Dying a slow and dull death: AFR job ad review 2011

Each year, for the past five years, I have reviewed all the job ads appearing in the Australian Financial Review (AFR), on the last Friday in October. I do this with the purpose of categorising each ad into one of four quality ratings (see below) and tracking what progress has been made (if any) in overall ad writing quality.  
There is no panel or independent arbitrator here, just my very personal opinion about the quality of each ad.   

The results for 2011 are as follows:   

Ad Source  
Very Good  
to Good  
Poor to Awful  
Recruitment Agency  
Direct employer  
5   (21%)
16 (67%) 
3 (12%) 




Here’s the comparison data from the four previous years:   

Very Good  
to Good  
Poor to Awful  
Total (number)  
2010: 0%

2009: 0%

2008: 2%

2007: 0%
2010: 31%

2009: 32%

2008: 24%

2007: 13%
2010: 43%

2009: 58%

2008: 52%

2007: 57%
2010: 19%

2009: 10%

2008: 22%

2007: 30%
2010: 37

2009: 38

2008: 46

2007: 99


Here’s my summary of the above tables:   

  • The total quantity   of job ads has continued its decline   with a 35% fall in the total number of ads compared to 2010 (24 v 37). No wonder Fairfax Media shares continue their death spiral.
  • The split of ads between agency (10) and direct-employer (14) continues the decline in market share in AFR ad space by agencies   (63% in 2007, 54% in 2008 and now 42% in 2011).
  • The percentage of ads I classified as ‘poor to awful’ declined  back to its 2009 levels after climbing to 19% last year  .
  • After five consecutive years of this assessment exercise and reviewing a total of 244 ads, there has still only been this one ad that I have rated as outstanding (written by Melbourne recruiter, Tom Key in 2008).

The major problem areas within the poor or average ads continue to be the same old problems of;  

  • A job is described rather than an opportunity is sold
  • lack of metrics or data to provide meaningful context
  • no location stated in the ad
  • little or no attempt to describe the organisational culture
  • lack of salaries and benefits
With such a rapidly declining number of ads, I have far less material to feature in my annual ‘awards’. Here’s what caught my eye this year:   

Biggest waste of space    

This ASIO ad took up 75% of page 7 and wasted two thirds of that space with a meaningless graphic.  

Intelligence Professionals (page 7)    


Most ‘interesting’ use of words    

‘Applicants should have good experience in debt markets/financing….’       

Analysts and Associates (page 6)    

(as distinct from slightly good, bad, or really bad experience)  


Stating the obvious    

‘These roles are ideally suited to people seeking a career in intelligence and national security’  

ASIO Intelligence Professionals (page 7)       

(Intelligence Professionals seeking a career within professional sport or in the mining sector shouldn’t apply)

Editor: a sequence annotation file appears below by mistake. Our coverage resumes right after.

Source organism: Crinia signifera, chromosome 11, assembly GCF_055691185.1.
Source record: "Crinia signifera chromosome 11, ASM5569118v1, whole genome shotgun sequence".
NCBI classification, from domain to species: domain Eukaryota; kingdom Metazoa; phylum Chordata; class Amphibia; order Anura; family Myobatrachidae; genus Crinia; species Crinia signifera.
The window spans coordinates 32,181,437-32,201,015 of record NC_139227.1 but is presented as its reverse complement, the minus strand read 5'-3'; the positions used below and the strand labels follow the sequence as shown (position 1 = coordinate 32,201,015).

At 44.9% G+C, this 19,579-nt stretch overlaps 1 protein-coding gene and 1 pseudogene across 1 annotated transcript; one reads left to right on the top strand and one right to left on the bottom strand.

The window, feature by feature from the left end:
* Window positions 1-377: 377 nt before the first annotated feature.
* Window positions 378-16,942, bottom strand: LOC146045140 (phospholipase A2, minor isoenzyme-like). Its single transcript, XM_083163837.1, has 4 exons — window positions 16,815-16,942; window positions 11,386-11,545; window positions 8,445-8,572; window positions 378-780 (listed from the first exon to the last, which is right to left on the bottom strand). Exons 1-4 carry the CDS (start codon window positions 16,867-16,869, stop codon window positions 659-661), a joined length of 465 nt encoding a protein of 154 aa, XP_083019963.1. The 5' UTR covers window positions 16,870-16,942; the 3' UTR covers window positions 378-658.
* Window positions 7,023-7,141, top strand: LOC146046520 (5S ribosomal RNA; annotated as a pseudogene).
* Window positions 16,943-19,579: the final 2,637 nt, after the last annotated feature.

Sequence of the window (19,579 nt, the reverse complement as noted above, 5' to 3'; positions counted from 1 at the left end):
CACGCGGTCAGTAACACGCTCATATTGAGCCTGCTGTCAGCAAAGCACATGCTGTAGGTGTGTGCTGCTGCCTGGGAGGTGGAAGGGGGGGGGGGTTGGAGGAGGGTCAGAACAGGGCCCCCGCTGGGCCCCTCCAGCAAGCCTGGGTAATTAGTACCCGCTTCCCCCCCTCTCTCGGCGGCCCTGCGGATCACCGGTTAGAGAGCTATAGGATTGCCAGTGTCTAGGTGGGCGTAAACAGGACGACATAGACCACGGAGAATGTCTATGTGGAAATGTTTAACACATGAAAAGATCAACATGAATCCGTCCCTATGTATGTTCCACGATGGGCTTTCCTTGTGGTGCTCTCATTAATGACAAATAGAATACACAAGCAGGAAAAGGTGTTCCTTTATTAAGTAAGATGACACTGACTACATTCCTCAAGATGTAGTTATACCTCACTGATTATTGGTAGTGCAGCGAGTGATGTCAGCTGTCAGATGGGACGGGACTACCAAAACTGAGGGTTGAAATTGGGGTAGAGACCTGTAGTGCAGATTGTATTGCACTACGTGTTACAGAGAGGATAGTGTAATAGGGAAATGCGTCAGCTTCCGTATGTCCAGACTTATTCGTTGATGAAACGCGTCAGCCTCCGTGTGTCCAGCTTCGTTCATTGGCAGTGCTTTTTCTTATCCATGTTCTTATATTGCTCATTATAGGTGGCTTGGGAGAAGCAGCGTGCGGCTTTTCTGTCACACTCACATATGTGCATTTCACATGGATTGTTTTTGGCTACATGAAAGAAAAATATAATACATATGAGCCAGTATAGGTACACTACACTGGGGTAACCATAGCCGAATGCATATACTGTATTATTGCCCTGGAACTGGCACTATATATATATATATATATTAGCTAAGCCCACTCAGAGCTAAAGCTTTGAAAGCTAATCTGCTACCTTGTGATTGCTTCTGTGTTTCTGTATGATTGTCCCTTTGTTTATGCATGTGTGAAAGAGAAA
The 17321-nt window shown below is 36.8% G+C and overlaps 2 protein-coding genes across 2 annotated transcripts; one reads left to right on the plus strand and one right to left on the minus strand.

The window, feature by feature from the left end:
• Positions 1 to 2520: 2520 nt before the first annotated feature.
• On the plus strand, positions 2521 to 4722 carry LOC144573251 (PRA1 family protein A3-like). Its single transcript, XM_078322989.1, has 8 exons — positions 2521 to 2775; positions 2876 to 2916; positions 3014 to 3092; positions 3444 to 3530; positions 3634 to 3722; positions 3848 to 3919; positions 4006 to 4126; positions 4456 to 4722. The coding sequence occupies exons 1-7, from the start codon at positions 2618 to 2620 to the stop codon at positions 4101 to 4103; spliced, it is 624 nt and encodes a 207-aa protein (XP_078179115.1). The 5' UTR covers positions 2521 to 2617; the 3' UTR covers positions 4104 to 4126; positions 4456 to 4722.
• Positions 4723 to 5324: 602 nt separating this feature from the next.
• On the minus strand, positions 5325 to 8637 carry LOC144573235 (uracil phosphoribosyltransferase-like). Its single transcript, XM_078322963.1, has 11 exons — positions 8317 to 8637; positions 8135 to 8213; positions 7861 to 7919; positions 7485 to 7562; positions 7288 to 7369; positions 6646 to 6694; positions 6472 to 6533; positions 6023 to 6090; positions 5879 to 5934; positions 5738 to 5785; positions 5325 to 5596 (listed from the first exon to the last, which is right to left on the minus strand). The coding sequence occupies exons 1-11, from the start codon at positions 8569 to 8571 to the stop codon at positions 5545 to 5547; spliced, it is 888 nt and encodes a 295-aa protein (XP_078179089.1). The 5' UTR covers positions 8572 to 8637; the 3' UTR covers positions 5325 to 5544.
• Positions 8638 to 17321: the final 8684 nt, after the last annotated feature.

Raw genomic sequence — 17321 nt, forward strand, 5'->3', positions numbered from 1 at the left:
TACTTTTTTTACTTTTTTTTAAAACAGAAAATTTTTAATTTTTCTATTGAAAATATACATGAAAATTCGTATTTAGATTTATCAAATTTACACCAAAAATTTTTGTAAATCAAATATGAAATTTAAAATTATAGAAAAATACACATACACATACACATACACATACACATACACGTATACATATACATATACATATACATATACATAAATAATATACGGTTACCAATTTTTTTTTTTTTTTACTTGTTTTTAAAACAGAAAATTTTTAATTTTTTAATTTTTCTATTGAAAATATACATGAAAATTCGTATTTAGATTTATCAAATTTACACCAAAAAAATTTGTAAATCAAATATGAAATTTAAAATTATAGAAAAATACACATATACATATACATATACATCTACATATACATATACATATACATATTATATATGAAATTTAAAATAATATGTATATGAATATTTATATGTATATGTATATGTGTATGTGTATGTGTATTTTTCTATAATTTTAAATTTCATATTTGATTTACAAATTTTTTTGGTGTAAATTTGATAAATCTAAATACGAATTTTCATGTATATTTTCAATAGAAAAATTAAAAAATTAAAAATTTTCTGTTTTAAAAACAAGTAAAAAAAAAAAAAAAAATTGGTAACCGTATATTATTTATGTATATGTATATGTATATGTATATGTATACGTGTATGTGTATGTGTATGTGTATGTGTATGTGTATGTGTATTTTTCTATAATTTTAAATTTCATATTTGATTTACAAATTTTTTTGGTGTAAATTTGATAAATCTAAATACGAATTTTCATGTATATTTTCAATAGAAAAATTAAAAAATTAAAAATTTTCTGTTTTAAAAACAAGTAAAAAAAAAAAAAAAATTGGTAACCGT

Employer brand damage award    

‘Only successful candidates will be contacted’    

Investment Analyst (Global Equities) (page 2)     

(Seriously? In this day and age?)  


Oddest opening paragraph    

‘Orchestrate the commercial success of a major international firm and experience influence and opportunities on the grandest stage. We cannot fly, travel by high-speed train, high-performance car or fast ferry without the critical products thus organisation provides’     

Chief Executive Officer (page 3)       

The closest I got to awarding ‘outstanding’ to any of the ads was the Gerard Daniels ad on behalf of their client, the West Australian Football Commission for a new CEO.   

I liked …   

·                                        the use of relevant data

·                                        the use of colour and branding; well laid out

·                                        the clear listing of the required competencies   

The aspect of the ad that held it back was the bullet point stating ‘Creating a new direction for the WA Football Community’ followed by part of the copy that read ‘This position requires an inspirational leader who can create a new paradigm ….’. Having made these two statements, there was then no attempt at explaining what this new direction or paradigm was.   

As I said last year, and it equally applies this year, recruitment advertising isn’t rocket science. It’s an easy skill to learn yet most people who write recruitment ads still appear to be content to pump out content that is, shall we say, workmanlike, rather than inspired.   

When I see recruitment ad writers utilising info-graphics like this Belgium change and innovation consultancy does, it’s clear that the end of traditional print media job advertising is not far off.   

After five years of shaking the ‘ad writing tree’ I think I’ve said all I need to say on this topic. I doubt I’ll do the same exercise again next year.   

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